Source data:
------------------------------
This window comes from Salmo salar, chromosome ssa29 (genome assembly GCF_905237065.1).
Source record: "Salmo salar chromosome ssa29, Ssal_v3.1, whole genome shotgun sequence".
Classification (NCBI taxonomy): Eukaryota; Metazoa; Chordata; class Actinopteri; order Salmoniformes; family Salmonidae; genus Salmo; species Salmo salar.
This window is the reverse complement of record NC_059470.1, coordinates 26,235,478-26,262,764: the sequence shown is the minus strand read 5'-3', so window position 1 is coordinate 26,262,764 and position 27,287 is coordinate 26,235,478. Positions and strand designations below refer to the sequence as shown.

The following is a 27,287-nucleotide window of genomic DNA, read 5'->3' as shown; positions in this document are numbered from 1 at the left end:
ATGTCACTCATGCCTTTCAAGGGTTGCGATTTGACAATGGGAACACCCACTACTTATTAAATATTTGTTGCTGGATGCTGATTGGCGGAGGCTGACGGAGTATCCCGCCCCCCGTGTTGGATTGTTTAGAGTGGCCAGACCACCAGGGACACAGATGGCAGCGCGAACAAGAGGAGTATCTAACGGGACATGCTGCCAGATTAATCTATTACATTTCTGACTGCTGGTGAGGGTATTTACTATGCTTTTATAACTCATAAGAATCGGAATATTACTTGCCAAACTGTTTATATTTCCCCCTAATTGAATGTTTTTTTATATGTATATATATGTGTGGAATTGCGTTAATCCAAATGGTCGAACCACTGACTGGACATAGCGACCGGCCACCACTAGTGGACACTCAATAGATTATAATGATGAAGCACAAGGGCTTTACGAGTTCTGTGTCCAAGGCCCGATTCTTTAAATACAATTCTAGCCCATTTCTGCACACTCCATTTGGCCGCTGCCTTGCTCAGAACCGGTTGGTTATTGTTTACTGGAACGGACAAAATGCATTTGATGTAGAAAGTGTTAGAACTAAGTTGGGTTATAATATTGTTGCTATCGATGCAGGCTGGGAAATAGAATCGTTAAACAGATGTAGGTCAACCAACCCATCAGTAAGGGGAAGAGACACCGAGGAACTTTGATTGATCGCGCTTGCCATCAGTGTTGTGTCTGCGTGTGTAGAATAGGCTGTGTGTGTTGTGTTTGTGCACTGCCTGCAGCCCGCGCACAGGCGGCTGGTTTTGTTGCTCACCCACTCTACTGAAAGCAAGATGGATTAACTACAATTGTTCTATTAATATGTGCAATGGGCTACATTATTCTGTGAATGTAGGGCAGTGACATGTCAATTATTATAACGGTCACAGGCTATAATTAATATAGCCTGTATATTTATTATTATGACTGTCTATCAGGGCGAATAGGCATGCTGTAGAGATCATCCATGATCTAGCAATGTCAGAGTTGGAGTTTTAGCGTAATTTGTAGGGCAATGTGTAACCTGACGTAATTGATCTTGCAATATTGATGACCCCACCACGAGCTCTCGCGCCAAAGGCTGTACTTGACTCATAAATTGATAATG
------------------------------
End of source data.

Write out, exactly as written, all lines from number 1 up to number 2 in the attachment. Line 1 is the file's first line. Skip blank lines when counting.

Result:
This window comes from Salmo salar, chromosome ssa29 (genome assembly GCF_905237065.1).
Source record: "Salmo salar chromosome ssa29, Ssal_v3.1, whole genome shotgun sequence".